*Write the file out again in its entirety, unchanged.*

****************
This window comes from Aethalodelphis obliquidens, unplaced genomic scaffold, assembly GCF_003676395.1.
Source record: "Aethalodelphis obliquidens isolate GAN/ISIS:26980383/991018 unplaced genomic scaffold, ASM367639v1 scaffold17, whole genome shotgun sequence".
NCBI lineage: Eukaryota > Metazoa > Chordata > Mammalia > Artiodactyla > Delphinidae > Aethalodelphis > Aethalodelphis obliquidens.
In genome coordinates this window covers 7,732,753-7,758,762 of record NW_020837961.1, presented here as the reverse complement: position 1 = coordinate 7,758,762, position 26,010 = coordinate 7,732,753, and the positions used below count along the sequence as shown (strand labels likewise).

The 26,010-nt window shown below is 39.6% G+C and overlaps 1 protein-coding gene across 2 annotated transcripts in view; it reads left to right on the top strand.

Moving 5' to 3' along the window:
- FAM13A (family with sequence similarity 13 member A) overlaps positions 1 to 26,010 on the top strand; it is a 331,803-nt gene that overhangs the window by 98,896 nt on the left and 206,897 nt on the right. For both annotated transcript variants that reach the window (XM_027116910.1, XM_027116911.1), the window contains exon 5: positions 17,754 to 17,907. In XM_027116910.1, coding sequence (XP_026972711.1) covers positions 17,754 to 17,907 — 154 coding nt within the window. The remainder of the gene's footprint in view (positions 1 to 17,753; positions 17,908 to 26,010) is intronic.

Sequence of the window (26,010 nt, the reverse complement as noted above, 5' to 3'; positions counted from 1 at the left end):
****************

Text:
This window comes from Aethalodelphis obliquidens, unplaced genomic scaffold, assembly GCF_003676395.1.
Source record: "Aethalodelphis obliquidens isolate GAN/ISIS:26980383/991018 unplaced genomic scaffold, ASM367639v1 scaffold17, whole genome shotgun sequence".
NCBI lineage: Eukaryota > Metazoa > Chordata > Mammalia > Artiodactyla > Delphinidae > Aethalodelphis > Aethalodelphis obliquidens.
In genome coordinates this window covers 7,732,753-7,758,762 of record NW_020837961.1, presented here as the reverse complement: position 1 = coordinate 7,758,762, position 26,010 = coordinate 7,732,753, and the positions used below count along the sequence as shown (strand labels likewise).

The 26,010-nt window shown below is 39.6% G+C and overlaps 1 protein-coding gene across 2 annotated transcripts in view; it reads left to right on the top strand.

Moving 5' to 3' along the window:
- FAM13A (family with sequence similarity 13 member A) overlaps positions 1 to 26,010 on the top strand; it is a 331,803-nt gene that overhangs the window by 98,896 nt on the left and 206,897 nt on the right. For both annotated transcript variants that reach the window (XM_027116910.1, XM_027116911.1), the window contains exon 5: positions 17,754 to 17,907. In XM_027116910.1, coding sequence (XP_026972711.1) covers positions 17,754 to 17,907 — 154 coding nt within the window. The remainder of the gene's footprint in view (positions 1 to 17,753; positions 17,908 to 26,010) is intronic.

Sequence of the window (26,010 nt, the reverse complement as noted above, 5' to 3'; positions counted from 1 at the left end):